Akron's punk scene lives on in graphic novel

“Derf, an artist and Akron native who is most famous for his comic strip The City, will be at Square Records on W. Market Street this Friday, Oct. 17, to promote his new graphic novel, Punk Rock & Trailer Parks. It is a pre-concert book signing from 6-8 p.”

Derf, an artist and Akron native who is most famous for his comic strip The City, will be at Square Records on W. Market Street this Friday, Oct. 17, to promote his new graphic novel, Punk Rock & Trailer Parks. It is a pre-concert book signing from 6-8 p.m. just before Devo, The Pretenders and The Black Keys concert at the nearby Akron Civic Theater. His long-awaited new book takes place in 1980 in the broken down, post-recession city of Akron, Ohio, where the punk rock scene was the only thing that seemed to flourish. It tells the hilarious story of a socially unaccepted but strangely confident, geek,Otto, who becomes a local punk rock star.

Everybody’s really forgotten about this Akron music scene which was huge in its day, said Derf. It was really only second to New York and London. In a world where mainstream rock ruled, Akron’s punk scene was confined to the tattered, empty bank-turned-downtown-punk-club The Bank. However, that didn’t stop it from becoming so large that Melody Maker Magazine once called Akron The New Liverpool.

Akron was once cool for, like, five years. I know it’s hard to believe now, but it really was, said Derf, I mean in London, in some of the punk clubs, they used to have ‘Akron Nights’ where they would play nothing but Akron music.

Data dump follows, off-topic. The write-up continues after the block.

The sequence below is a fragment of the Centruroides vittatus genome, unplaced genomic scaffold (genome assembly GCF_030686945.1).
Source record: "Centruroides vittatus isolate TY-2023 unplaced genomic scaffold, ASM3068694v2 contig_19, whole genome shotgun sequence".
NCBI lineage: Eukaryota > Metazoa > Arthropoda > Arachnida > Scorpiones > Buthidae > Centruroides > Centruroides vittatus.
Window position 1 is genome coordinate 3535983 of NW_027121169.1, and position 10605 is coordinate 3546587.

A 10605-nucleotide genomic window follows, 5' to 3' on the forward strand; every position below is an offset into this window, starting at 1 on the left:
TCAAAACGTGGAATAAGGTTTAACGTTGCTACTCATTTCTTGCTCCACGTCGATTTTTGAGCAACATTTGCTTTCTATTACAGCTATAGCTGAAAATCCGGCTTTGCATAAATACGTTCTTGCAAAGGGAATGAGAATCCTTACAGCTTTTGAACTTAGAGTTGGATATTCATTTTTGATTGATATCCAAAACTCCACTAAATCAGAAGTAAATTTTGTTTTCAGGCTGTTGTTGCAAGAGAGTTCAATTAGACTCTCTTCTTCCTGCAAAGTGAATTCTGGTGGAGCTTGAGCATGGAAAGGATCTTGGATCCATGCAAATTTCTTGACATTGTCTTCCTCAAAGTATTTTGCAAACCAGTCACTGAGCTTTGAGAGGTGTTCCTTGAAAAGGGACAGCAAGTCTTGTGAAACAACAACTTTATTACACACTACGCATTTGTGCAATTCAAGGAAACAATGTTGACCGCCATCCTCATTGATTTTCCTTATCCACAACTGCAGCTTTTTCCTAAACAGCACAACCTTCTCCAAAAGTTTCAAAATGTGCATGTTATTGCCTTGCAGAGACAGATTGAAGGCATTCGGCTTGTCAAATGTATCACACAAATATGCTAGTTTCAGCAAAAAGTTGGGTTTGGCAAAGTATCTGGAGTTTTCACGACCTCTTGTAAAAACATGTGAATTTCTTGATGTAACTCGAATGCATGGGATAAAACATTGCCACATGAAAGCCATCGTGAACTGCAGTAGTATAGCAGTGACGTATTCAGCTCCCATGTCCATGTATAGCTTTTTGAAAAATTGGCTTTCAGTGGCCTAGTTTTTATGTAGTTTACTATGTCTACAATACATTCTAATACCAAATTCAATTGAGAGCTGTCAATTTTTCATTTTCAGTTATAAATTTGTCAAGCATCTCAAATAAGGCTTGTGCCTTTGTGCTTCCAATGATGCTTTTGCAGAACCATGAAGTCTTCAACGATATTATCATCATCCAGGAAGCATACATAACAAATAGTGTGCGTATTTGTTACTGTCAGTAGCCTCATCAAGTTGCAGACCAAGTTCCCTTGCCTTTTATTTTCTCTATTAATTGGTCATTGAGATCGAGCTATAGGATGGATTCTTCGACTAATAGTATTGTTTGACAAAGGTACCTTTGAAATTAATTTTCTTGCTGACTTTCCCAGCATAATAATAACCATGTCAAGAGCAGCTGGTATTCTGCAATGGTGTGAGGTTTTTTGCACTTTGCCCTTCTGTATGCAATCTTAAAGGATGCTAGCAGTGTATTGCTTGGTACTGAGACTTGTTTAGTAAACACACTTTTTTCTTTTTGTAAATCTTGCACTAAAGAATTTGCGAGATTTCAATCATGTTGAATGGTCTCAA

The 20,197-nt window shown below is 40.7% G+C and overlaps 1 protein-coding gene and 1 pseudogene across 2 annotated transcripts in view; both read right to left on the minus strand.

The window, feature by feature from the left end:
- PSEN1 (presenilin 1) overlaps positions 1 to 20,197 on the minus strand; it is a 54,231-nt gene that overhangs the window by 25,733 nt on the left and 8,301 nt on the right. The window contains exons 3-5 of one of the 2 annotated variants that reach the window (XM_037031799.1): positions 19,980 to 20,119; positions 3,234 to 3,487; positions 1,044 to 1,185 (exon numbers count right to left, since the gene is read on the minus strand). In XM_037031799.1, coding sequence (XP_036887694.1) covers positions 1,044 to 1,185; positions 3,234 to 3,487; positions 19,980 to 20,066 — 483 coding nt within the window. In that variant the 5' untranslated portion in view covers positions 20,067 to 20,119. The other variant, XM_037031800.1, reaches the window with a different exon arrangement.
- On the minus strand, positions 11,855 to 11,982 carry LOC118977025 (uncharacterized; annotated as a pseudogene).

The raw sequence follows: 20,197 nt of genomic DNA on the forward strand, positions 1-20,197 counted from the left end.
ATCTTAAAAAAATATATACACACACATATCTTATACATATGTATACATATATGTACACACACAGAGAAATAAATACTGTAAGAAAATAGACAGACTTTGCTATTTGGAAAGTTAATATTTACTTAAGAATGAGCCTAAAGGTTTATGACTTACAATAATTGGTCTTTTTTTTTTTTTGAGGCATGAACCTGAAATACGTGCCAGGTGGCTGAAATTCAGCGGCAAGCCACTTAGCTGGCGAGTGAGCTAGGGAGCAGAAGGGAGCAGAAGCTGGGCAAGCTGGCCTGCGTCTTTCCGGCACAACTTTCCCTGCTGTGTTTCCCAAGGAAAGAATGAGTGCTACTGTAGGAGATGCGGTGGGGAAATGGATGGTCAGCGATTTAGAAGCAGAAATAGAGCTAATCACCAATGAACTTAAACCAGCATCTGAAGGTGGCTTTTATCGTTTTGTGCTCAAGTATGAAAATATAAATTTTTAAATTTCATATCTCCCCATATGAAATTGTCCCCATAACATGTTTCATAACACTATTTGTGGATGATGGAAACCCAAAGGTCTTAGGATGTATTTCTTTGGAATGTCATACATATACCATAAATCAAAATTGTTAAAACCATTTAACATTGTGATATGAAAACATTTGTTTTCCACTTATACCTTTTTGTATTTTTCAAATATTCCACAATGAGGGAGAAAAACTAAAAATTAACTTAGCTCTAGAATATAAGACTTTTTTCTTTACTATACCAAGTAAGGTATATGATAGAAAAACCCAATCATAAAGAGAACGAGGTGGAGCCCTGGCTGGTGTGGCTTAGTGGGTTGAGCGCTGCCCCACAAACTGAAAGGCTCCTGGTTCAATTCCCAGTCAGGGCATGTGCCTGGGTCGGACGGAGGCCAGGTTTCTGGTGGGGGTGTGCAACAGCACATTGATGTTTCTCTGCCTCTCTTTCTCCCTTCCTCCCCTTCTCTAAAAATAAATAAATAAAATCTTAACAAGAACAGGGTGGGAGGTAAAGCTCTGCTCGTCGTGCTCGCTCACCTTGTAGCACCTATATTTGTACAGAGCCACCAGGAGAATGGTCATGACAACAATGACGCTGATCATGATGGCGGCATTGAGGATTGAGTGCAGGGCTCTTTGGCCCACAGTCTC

Punk Rock & Trailer Parks captures that legendary time when Akron bred punk heroes such as Devo, Chrissie Hynde of The Pretenders and many others. The story’s protagonist, Otto, who calls himself The Baron, goes from a dorky high school senior who lives in a trailer park to a local celebrity practically overnight.

He thinks he’s cool, but nobody else does. But then when he gets into the counter culture, he becomes cool, Derf said of Otto. So the very things that make him un-cool, in the counterculture, make him cool; and that’s how it works. After befriending The Ramones, he is offered a job at The Bank that changes his life. He also has a few unforgettable experiences with punk legends such as The Clash and Wendy O. Williams of the Plasmatics. In one particularly memorable scene, Otto watches the cops tackle and arrest Wendy O. Williams for indecent exposure while she was performing on stage.

Punk Rock & Trailer Parks is not only about the music, but it’s about dealing with life in a small town high school. Otto and his friends deal with being bullied, fantasize about girls, witness tragedy, encounter neighborhood weirdness and have a passion for music. They are characters that you already know.

Although this story seems unbelievable, there are many aspects of it that are actually true, which makes the story even more entertaining.

You write what you know, and I know battered, rust-belt cities and wacky little Midwestern towns, Derf said., It gives your work an element of truth, no matter how absurd you make it, and I think that’s important to make the work real for people.

Punk Rock & Trailer Parks is a hilarious and provocative graphic novel that not only entertains, but also educates. We can relive what Akron was like when it was cool. To learn more about Derf, or to check out more of his comics, log on to derfcity.com.

Punk Rock & Trailer Parks will be available Friday wherever books are sold.